I walked through the house at 2am. It was at least the second time that I checked on the kids that night, not counting praying for them and saying goodnight before bed. My mind was doing mean things. I had played over in my mind what I would do if one of them wasn’t breathing, if something was wrong. I went through my CPR steps, was it five chest compressions or ten?
About a year before Tiffanni was diagnosed in 2011, my subconscious starting “doing work” the counselor would later tell me. Something was wrong in my family and my mind played games with all of the possibilities. So many people told me later, “We knew something was wrong, we just didn’t know how to tell you.” So my mind toyed with my emotions and fear crept in.
So many people know me as happy and fun, but nights were terrifying. Endless outcomes of pain haunted my imagination. One of my children dying was the worst. I have no doubt that every parent fears this. But for me, it was out of character. So every night I couldn’t fall asleep until I checked on the kids multiple times. I began to lose sleep, walking back and forth to their rooms just to make sure they were ok. I would tell myself, “If you don’t go check on them now and they die in the night, you’ll find them in the morning and regret for the rest of your life that you could have done something.” So, I would get up and check on them- over and over. Every night for months.
I even became superstitious about prayer. Fear does this. I thought that if I didn’t pray for my kids each night at bedtime and say the mantra, “God protect my kids”, that somehow there was a greater chance that something would happen. It became part of the routine- prayer for protection, and then I would double check that God was doing his part throughout the night, since I had done mine. I pretended like it was normal. Or maybe I just didn’t let myself think about it.
I was in the middle of my doctoral studies and taking a class on counseling. One of our requirements was to work through a current problem with our teacher. I couldn’t point to anything to talk about, when it struck me, I guess I could talk to him about the fear for my family how many times I check on the kids at night. Maybe it’s not normal.
So, we talked. One of the most amazing things that a professional can do is make you feel normal. Not that what I was doing was normal, but it was human. There are moments of our lives that things get out of balance and we don’t even realize it. He told me, “What you’re doing isn’t healthy, but it’s not surprising. You’re a parent.”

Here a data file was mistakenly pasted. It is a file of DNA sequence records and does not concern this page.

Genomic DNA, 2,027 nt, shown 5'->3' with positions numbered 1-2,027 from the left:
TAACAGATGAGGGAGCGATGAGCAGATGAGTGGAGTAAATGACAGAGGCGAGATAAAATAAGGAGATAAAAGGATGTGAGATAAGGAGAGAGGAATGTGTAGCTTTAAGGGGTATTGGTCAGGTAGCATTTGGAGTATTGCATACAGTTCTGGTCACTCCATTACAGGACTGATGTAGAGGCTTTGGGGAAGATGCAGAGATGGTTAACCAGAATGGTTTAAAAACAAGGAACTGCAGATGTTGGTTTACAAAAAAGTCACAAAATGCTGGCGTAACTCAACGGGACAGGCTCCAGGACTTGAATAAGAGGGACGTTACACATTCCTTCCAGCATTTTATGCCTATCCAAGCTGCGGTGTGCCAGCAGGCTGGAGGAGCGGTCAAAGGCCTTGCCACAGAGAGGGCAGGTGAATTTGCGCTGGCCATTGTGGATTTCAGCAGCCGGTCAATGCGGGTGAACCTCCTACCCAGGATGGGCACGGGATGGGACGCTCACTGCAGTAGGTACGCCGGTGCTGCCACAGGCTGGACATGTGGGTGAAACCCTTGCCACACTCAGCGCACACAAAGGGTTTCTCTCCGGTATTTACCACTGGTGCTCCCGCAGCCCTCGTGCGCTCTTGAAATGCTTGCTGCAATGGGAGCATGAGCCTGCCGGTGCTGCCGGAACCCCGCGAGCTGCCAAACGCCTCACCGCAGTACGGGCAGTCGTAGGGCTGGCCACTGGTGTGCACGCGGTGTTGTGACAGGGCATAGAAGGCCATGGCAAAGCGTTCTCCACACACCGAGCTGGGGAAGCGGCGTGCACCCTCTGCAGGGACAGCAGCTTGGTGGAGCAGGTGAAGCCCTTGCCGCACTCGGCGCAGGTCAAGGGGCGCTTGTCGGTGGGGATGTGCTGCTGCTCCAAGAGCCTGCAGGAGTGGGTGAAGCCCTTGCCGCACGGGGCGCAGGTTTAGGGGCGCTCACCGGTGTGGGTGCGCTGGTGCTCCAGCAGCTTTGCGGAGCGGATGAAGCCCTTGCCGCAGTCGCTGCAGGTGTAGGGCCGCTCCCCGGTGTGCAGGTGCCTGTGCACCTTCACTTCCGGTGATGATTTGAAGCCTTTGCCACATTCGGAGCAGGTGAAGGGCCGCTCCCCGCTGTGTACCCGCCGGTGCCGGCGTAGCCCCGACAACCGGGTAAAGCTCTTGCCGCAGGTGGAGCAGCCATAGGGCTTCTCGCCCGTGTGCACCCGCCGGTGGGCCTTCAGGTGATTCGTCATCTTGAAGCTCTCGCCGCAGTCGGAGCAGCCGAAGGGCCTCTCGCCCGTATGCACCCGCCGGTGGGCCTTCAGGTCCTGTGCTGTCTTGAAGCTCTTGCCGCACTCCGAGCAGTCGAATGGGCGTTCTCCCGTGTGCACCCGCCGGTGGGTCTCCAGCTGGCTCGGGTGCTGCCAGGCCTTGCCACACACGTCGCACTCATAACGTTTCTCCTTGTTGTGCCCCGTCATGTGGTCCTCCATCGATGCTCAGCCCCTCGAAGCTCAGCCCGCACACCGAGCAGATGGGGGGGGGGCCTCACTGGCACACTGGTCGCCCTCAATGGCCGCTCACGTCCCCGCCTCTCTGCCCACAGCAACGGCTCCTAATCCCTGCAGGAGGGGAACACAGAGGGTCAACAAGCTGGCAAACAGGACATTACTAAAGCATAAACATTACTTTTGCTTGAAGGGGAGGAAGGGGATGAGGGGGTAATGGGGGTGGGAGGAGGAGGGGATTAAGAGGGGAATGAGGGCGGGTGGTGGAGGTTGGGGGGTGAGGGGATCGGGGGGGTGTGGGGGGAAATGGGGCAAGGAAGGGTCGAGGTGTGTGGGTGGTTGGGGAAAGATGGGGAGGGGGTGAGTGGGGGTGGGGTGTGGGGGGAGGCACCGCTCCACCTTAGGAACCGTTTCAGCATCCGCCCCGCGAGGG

I asked him, “What should I do?” I expected wisdom. I anticipated that he would look deeply into my childhood and diagnose some stunted maturation process. Like I slept with a nightlight too long as a child or watched Jaws too early in my adolescent development. What he told me was frustrating.
“You’ve got to stop.”
“Stop what?” I asked.
“Stop checking on your kids at night.”
“What do you mean I have to stop? Like, I just don’t do it anymore? That’s all you’re going to tell me?”
“Yes, that’s it. What you’re doing is normal, in that it’s common. It’s just not healthy. So stop.”
And that was it. That was my professional. Sometimes things don’t need complicated answers. The first night was miserable. I fought all night. I dreaded waking them up the next morning and throughout the night projected horrors into that moment. But there they were, sound asleep, sun peeking through the windows, wadded up in a comforter. Alive. So, I did it again the next night. I don’t think it was any easier. But I stayed with it. I gave in once in a while and graciously chided myself. Doesn’t every addict relapse at least once? I don’t remember when it went away. I just know that I don’t feel that same fear anymore. Sure, some nights are a little harder, but I can’t live that way again.
I don’t check on my kids at night any more. Although I pray with Addyson, Carsyn, and Brayden every night, I don’t ever ask for protection. I can’t go back there. I can’t live in a world where everything bows to my fear, even God. I can’t worry about breaking a mirror, seeing a black cat, opening an umbrella inside, or checking the protection box off during my prayers. I’ve taken my step of faith toward a God who loves me, my children, and Tiffanni more than I do with a perfect love. And perfect love casts out all fear.